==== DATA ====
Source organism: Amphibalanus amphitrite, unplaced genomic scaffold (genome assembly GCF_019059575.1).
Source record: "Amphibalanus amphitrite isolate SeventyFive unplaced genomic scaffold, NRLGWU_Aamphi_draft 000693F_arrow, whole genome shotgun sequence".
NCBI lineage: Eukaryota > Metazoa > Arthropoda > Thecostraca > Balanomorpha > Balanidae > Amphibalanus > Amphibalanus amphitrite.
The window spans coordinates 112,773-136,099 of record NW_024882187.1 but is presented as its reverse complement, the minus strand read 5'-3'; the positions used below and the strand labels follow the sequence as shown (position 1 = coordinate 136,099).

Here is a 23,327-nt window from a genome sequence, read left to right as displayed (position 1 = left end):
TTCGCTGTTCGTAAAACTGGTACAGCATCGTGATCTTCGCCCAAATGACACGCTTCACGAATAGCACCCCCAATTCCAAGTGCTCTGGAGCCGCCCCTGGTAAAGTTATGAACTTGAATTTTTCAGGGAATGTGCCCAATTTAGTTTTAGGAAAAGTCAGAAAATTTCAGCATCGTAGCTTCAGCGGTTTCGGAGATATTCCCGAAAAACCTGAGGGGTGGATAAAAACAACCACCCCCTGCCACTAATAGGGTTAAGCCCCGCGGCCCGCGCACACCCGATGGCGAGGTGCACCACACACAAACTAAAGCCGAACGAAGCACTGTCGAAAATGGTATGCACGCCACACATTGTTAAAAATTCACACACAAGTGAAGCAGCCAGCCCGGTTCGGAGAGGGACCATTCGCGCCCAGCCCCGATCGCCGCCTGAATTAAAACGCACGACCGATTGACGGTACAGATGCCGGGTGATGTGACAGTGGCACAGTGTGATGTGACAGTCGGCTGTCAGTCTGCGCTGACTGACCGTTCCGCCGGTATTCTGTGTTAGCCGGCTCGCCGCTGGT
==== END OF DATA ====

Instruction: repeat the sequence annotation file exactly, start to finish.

Source organism: Amphibalanus amphitrite, unplaced genomic scaffold (genome assembly GCF_019059575.1).
Source record: "Amphibalanus amphitrite isolate SeventyFive unplaced genomic scaffold, NRLGWU_Aamphi_draft 000693F_arrow, whole genome shotgun sequence".
NCBI lineage: Eukaryota > Metazoa > Arthropoda > Thecostraca > Balanomorpha > Balanidae > Amphibalanus > Amphibalanus amphitrite.
The window spans coordinates 112,773-136,099 of record NW_024882187.1 but is presented as its reverse complement, the minus strand read 5'-3'; the positions used below and the strand labels follow the sequence as shown (position 1 = coordinate 136,099).

Here is a 23,327-nt window from a genome sequence, read left to right as displayed (position 1 = left end):
TTCGCTGTTCGTAAAACTGGTACAGCATCGTGATCTTCGCCCAAATGACACGCTTCACGAATAGCACCCCCAATTCCAAGTGCTCTGGAGCCGCCCCTGGTAAAGTTATGAACTTGAATTTTTCAGGGAATGTGCCCAATTTAGTTTTAGGAAAAGTCAGAAAATTTCAGCATCGTAGCTTCAGCGGTTTCGGAGATATTCCCGAAAAACCTGAGGGGTGGATAAAAACAACCACCCCCTGCCACTAATAGGGTTAAGCCCCGCGGCCCGCGCACACCCGATGGCGAGGTGCACCACACACAAACTAAAGCCGAACGAAGCACTGTCGAAAATGGTATGCACGCCACACATTGTTAAAAATTCACACACAAGTGAAGCAGCCAGCCCGGTTCGGAGAGGGACCATTCGCGCCCAGCCCCGATCGCCGCCTGAATTAAAACGCACGACCGATTGACGGTACAGATGCCGGGTGATGTGACAGTGGCACAGTGTGATGTGACAGTCGGCTGTCAGTCTGCGCTGACTGACCGTTCCGCCGGTATTCTGTGTTAGCCGGCTCGCCGCTGGT